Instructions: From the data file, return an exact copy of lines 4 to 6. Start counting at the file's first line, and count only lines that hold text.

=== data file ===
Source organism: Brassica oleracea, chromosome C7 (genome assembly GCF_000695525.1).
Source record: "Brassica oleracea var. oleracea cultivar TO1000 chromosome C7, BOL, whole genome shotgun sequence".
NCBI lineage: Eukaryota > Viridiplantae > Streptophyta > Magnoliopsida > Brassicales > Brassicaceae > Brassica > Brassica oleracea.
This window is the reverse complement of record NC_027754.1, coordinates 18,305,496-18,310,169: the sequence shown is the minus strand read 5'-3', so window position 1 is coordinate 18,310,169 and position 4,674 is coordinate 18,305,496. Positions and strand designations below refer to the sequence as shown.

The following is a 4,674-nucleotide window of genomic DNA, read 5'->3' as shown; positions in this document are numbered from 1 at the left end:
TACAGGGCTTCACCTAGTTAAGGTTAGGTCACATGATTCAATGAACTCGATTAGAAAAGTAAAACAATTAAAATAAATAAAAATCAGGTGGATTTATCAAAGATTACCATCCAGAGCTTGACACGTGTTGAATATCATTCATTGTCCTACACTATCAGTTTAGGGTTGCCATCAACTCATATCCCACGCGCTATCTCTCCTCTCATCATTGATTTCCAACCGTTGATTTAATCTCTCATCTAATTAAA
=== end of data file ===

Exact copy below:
This window is the reverse complement of record NC_027754.1, coordinates 18,305,496-18,310,169: the sequence shown is the minus strand read 5'-3', so window position 1 is coordinate 18,310,169 and position 4,674 is coordinate 18,305,496. Positions and strand designations below refer to the sequence as shown.

The following is a 4,674-nucleotide window of genomic DNA, read 5'->3' as shown; positions in this document are numbered from 1 at the left end:
TACAGGGCTTCACCTAGTTAAGGTTAGGTCACATGATTCAATGAACTCGATTAGAAAAGTAAAACAATTAAAATAAATAAAAATCAGGTGGATTTATCAAAGATTACCATCCAGAGCTTGACACGTGTTGAATATCATTCATTGTCCTACACTATCAGTTTAGGGTTGCCATCAACTCATATCCCACGCGCTATCTCTCCTCTCATCATTGATTTCCAACCGTTGATTTAATCTCTCATCTAATTAAA